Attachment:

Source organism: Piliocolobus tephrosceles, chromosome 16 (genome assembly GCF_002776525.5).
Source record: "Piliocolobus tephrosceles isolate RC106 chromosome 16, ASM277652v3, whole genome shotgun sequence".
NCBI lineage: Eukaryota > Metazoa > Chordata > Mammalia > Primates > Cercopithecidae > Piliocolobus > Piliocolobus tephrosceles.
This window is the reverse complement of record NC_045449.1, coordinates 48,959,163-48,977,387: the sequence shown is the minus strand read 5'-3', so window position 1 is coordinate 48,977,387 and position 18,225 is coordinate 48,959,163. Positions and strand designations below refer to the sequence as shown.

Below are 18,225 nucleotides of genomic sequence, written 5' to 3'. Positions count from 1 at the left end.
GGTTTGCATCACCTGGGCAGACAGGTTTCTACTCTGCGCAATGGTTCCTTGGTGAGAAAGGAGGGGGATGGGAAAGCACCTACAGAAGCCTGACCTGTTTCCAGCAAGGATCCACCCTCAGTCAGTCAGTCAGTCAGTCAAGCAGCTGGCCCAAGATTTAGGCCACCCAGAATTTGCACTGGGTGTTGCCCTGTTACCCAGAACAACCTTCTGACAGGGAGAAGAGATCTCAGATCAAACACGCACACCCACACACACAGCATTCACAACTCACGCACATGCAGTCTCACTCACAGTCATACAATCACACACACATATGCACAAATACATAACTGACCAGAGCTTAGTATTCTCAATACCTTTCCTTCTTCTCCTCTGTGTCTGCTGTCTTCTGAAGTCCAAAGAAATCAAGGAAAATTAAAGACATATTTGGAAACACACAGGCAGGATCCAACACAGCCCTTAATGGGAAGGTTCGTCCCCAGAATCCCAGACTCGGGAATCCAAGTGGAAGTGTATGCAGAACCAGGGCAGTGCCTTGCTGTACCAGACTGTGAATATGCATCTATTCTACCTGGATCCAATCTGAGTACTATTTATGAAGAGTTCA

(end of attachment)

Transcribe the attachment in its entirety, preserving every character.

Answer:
Source organism: Piliocolobus tephrosceles, chromosome 16 (genome assembly GCF_002776525.5).
Source record: "Piliocolobus tephrosceles isolate RC106 chromosome 16, ASM277652v3, whole genome shotgun sequence".
NCBI lineage: Eukaryota > Metazoa > Chordata > Mammalia > Primates > Cercopithecidae > Piliocolobus > Piliocolobus tephrosceles.
This window is the reverse complement of record NC_045449.1, coordinates 48,959,163-48,977,387: the sequence shown is the minus strand read 5'-3', so window position 1 is coordinate 48,977,387 and position 18,225 is coordinate 48,959,163. Positions and strand designations below refer to the sequence as shown.

Below are 18,225 nucleotides of genomic sequence, written 5' to 3'. Positions count from 1 at the left end.
GGTTTGCATCACCTGGGCAGACAGGTTTCTACTCTGCGCAATGGTTCCTTGGTGAGAAAGGAGGGGGATGGGAAAGCACCTACAGAAGCCTGACCTGTTTCCAGCAAGGATCCACCCTCAGTCAGTCAGTCAGTCAGTCAAGCAGCTGGCCCAAGATTTAGGCCACCCAGAATTTGCACTGGGTGTTGCCCTGTTACCCAGAACAACCTTCTGACAGGGAGAAGAGATCTCAGATCAAACACGCACACCCACACACACAGCATTCACAACTCACGCACATGCAGTCTCACTCACAGTCATACAATCACACACACATATGCACAAATACATAACTGACCAGAGCTTAGTATTCTCAATACCTTTCCTTCTTCTCCTCTGTGTCTGCTGTCTTCTGAAGTCCAAAGAAATCAAGGAAAATTAAAGACATATTTGGAAACACACAGGCAGGATCCAACACAGCCCTTAATGGGAAGGTTCGTCCCCAGAATCCCAGACTCGGGAATCCAAGTGGAAGTGTATGCAGAACCAGGGCAGTGCCTTGCTGTACCAGACTGTGAATATGCATCTATTCTACCTGGATCCAATCTGAGTACTATTTATGAAGAGTTCA